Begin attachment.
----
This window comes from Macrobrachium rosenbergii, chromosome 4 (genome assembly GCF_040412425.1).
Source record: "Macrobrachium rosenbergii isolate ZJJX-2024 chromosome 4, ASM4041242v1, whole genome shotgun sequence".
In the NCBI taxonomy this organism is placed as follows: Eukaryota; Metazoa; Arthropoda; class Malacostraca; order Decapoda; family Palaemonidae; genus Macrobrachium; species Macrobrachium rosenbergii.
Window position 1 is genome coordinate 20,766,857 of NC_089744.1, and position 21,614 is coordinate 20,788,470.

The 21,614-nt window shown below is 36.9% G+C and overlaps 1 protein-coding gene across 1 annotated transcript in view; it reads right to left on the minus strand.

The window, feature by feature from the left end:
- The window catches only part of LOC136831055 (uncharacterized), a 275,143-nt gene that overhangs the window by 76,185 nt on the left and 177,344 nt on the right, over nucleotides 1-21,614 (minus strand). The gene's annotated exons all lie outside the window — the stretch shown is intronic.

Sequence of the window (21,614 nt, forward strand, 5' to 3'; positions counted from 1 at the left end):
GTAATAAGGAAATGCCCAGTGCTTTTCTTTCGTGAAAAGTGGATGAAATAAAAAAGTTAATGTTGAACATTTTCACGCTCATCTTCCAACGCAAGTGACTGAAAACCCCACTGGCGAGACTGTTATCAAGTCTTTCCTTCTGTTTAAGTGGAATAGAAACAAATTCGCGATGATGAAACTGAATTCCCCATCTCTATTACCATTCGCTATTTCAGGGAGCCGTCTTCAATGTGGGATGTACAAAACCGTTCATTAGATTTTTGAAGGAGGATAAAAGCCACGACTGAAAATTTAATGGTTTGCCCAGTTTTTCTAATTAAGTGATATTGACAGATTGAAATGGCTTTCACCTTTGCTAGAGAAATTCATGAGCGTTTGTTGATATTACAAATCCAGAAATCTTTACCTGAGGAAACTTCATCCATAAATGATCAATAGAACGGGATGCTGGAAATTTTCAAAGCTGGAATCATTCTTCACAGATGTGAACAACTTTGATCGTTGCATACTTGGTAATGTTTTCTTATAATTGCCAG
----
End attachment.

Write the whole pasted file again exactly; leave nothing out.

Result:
This window comes from Macrobrachium rosenbergii, chromosome 4 (genome assembly GCF_040412425.1).
Source record: "Macrobrachium rosenbergii isolate ZJJX-2024 chromosome 4, ASM4041242v1, whole genome shotgun sequence".
In the NCBI taxonomy this organism is placed as follows: Eukaryota; Metazoa; Arthropoda; class Malacostraca; order Decapoda; family Palaemonidae; genus Macrobrachium; species Macrobrachium rosenbergii.
Window position 1 is genome coordinate 20,766,857 of NC_089744.1, and position 21,614 is coordinate 20,788,470.

The 21,614-nt window shown below is 36.9% G+C and overlaps 1 protein-coding gene across 1 annotated transcript in view; it reads right to left on the minus strand.

The window, feature by feature from the left end:
- The window catches only part of LOC136831055 (uncharacterized), a 275,143-nt gene that overhangs the window by 76,185 nt on the left and 177,344 nt on the right, over nucleotides 1-21,614 (minus strand). The gene's annotated exons all lie outside the window — the stretch shown is intronic.

Sequence of the window (21,614 nt, forward strand, 5' to 3'; positions counted from 1 at the left end):
GTAATAAGGAAATGCCCAGTGCTTTTCTTTCGTGAAAAGTGGATGAAATAAAAAAGTTAATGTTGAACATTTTCACGCTCATCTTCCAACGCAAGTGACTGAAAACCCCACTGGCGAGACTGTTATCAAGTCTTTCCTTCTGTTTAAGTGGAATAGAAACAAATTCGCGATGATGAAACTGAATTCCCCATCTCTATTACCATTCGCTATTTCAGGGAGCCGTCTTCAATGTGGGATGTACAAAACCGTTCATTAGATTTTTGAAGGAGGATAAAAGCCACGACTGAAAATTTAATGGTTTGCCCAGTTTTTCTAATTAAGTGATATTGACAGATTGAAATGGCTTTCACCTTTGCTAGAGAAATTCATGAGCGTTTGTTGATATTACAAATCCAGAAATCTTTACCTGAGGAAACTTCATCCATAAATGATCAATAGAACGGGATGCTGGAAATTTTCAAAGCTGGAATCATTCTTCACAGATGTGAACAACTTTGATCGTTGCATACTTGGTAATGTTTTCTTATAATTGCCAG